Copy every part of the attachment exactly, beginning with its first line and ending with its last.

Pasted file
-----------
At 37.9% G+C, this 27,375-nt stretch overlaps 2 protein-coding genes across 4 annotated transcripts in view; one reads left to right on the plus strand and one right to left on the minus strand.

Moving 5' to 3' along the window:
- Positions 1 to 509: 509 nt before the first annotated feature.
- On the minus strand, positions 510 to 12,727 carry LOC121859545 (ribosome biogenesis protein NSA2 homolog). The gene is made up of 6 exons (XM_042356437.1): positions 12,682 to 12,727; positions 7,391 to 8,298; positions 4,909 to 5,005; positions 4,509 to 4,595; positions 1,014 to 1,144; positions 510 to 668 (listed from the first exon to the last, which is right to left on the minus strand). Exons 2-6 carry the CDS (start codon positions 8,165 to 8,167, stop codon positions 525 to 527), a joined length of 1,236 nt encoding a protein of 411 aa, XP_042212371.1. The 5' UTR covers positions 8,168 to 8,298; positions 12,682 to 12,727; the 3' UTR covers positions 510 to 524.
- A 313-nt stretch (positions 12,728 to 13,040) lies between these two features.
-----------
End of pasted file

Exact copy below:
At 37.9% G+C, this 27,375-nt stretch overlaps 2 protein-coding genes across 4 annotated transcripts in view; one reads left to right on the plus strand and one right to left on the minus strand.

Moving 5' to 3' along the window:
- Positions 1 to 509: 509 nt before the first annotated feature.
- On the minus strand, positions 510 to 12,727 carry LOC121859545 (ribosome biogenesis protein NSA2 homolog). The gene is made up of 6 exons (XM_042356437.1): positions 12,682 to 12,727; positions 7,391 to 8,298; positions 4,909 to 5,005; positions 4,509 to 4,595; positions 1,014 to 1,144; positions 510 to 668 (listed from the first exon to the last, which is right to left on the minus strand). Exons 2-6 carry the CDS (start codon positions 8,165 to 8,167, stop codon positions 525 to 527), a joined length of 1,236 nt encoding a protein of 411 aa, XP_042212371.1. The 5' UTR covers positions 8,168 to 8,298; positions 12,682 to 12,727; the 3' UTR covers positions 510 to 524.
- A 313-nt stretch (positions 12,728 to 13,040) lies between these two features.